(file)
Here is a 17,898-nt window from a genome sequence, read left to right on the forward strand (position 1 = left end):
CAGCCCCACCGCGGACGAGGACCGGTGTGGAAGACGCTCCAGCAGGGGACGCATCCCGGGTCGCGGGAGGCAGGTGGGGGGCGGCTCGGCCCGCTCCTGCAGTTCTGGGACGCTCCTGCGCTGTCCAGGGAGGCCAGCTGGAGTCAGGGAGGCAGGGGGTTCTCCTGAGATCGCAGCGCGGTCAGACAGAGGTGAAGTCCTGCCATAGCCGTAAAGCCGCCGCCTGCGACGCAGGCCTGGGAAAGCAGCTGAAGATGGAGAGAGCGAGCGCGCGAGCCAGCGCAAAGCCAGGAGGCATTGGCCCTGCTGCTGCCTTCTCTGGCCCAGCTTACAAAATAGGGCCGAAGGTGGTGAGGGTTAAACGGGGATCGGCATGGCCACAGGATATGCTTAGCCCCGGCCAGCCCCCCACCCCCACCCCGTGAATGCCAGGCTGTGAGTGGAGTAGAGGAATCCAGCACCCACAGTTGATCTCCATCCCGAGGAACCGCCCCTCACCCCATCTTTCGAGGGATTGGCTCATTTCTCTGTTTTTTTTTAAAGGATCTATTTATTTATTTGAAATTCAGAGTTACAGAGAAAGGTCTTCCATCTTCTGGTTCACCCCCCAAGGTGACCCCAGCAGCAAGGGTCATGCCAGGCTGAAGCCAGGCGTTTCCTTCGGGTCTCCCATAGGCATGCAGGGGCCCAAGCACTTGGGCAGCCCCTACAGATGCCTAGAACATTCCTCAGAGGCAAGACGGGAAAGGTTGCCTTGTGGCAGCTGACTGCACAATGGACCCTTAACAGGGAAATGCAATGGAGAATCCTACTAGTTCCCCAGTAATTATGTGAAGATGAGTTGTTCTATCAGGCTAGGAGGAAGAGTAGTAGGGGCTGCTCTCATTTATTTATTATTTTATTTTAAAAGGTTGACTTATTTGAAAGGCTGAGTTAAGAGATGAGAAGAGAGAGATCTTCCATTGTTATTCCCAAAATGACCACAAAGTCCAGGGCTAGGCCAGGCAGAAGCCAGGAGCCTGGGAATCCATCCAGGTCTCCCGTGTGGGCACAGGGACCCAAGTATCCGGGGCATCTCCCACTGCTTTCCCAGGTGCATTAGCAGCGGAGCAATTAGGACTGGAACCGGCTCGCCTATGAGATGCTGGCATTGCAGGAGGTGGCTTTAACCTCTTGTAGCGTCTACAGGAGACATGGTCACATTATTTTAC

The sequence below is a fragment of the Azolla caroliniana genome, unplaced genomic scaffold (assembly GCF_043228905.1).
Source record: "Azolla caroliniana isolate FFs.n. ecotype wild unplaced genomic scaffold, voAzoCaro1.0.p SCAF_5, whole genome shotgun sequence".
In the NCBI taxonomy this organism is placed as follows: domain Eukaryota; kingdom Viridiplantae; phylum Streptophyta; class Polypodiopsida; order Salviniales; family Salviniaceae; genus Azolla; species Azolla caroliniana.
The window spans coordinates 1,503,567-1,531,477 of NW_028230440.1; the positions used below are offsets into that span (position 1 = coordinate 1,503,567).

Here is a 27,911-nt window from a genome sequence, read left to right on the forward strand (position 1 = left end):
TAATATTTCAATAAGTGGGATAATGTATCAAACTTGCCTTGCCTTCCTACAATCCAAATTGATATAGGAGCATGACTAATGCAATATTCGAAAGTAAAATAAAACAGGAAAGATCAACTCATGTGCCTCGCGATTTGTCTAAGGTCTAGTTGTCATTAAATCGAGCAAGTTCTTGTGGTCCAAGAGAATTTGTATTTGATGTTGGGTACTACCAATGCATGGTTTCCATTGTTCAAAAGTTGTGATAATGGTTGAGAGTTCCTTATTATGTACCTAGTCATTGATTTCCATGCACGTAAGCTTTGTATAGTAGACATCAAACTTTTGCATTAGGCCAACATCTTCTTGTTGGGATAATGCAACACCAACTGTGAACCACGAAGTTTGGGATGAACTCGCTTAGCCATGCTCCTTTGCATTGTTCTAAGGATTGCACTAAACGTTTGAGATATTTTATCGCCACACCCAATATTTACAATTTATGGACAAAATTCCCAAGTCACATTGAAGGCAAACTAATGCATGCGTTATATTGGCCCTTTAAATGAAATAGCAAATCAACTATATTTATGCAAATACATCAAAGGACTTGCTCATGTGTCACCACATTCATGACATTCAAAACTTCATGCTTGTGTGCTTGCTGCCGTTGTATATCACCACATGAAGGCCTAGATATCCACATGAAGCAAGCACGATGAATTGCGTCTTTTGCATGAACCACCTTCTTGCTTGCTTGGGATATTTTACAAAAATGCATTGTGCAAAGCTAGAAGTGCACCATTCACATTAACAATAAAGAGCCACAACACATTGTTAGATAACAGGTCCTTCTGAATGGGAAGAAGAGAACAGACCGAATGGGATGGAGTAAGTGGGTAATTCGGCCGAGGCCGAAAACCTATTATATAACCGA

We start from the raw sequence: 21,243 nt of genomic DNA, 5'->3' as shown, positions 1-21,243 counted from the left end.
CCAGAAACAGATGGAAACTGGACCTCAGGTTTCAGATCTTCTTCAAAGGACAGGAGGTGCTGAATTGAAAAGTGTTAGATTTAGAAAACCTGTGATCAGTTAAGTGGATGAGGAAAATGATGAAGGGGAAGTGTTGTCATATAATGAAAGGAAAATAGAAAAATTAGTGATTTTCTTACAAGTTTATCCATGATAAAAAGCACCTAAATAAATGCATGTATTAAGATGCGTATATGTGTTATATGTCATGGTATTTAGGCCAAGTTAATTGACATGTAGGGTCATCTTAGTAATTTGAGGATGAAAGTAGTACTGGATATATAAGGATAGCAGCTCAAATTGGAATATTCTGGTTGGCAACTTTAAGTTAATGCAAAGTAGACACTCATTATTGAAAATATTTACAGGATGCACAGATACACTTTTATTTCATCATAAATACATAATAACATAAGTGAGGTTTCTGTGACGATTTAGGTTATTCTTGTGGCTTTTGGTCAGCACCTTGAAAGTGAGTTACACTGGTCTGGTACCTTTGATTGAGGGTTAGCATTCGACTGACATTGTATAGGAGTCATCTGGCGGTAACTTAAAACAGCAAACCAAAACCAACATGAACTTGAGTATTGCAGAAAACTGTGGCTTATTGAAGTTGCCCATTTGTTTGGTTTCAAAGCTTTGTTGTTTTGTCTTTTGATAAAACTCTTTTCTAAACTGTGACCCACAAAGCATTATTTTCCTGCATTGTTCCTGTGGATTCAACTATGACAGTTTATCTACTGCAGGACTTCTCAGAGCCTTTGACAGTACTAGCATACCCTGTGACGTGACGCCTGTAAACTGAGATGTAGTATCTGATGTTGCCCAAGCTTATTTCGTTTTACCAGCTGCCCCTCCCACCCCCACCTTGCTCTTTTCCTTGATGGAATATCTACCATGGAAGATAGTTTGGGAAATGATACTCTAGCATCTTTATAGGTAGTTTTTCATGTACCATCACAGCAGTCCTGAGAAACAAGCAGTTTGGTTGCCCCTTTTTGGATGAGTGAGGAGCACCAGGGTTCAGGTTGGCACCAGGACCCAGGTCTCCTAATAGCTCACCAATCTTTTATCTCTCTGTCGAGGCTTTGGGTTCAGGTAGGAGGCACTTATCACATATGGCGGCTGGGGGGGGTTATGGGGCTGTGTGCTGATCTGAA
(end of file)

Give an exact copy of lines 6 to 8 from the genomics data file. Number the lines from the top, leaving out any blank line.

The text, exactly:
The window spans coordinates 1,503,567-1,531,477 of NW_028230440.1; the positions used below are offsets into that span (position 1 = coordinate 1,503,567).

Here is a 27,911-nt window from a genome sequence, read left to right on the forward strand (position 1 = left end):
TAATATTTCAATAAGTGGGATAATGTATCAAACTTGCCTTGCCTTCCTACAATCCAAATTGATATAGGAGCATGACTAATGCAATATTCGAAAGTAAAATAAAACAGGAAAGATCAACTCATGTGCCTCGCGATTTGTCTAAGGTCTAGTTGTCATTAAATCGAGCAAGTTCTTGTGGTCCAAGAGAATTTGTATTTGATGTTGGGTACTACCAATGCATGGTTTCCATTGTTCAAAAGTTGTGATAATGGTTGAGAGTTCCTTATTATGTACCTAGTCATTGATTTCCATGCACGTAAGCTTTGTATAGTAGACATCAAACTTTTGCATTAGGCCAACATCTTCTTGTTGGGATAATGCAACACCAACTGTGAACCACGAAGTTTGGGATGAACTCGCTTAGCCATGCTCCTTTGCATTGTTCTAAGGATTGCACTAAACGTTTGAGATATTTTATCGCCACACCCAATATTTACAATTTATGGACAAAATTCCCAAGTCACATTGAAGGCAAACTAATGCATGCGTTATATTGGCCCTTTAAATGAAATAGCAAATCAACTATATTTATGCAAATACATCAAAGGACTTGCTCATGTGTCACCACATTCATGACATTCAAAACTTCATGCTTGTGTGCTTGCTGCCGTTGTATATCACCACATGAAGGCCTAGATATCCACATGAAGCAAGCACGATGAATTGCGTCTTTTGCATGAACCACCTTCTTGCTTGCTTGGGATATTTTACAAAAATGCATTGTGCAAAGCTAGAAGTGCACCATTCACATTAACAATAAAGAGCCACAACACATTGTTAGATAACAGGTCCTTCTGAATGGGAAGAAGAGAACAGACCGAATGGGATGGAGTAAGTGGGTAATTCGGCCGAGGCCGAAAACCTATTATATAACCGA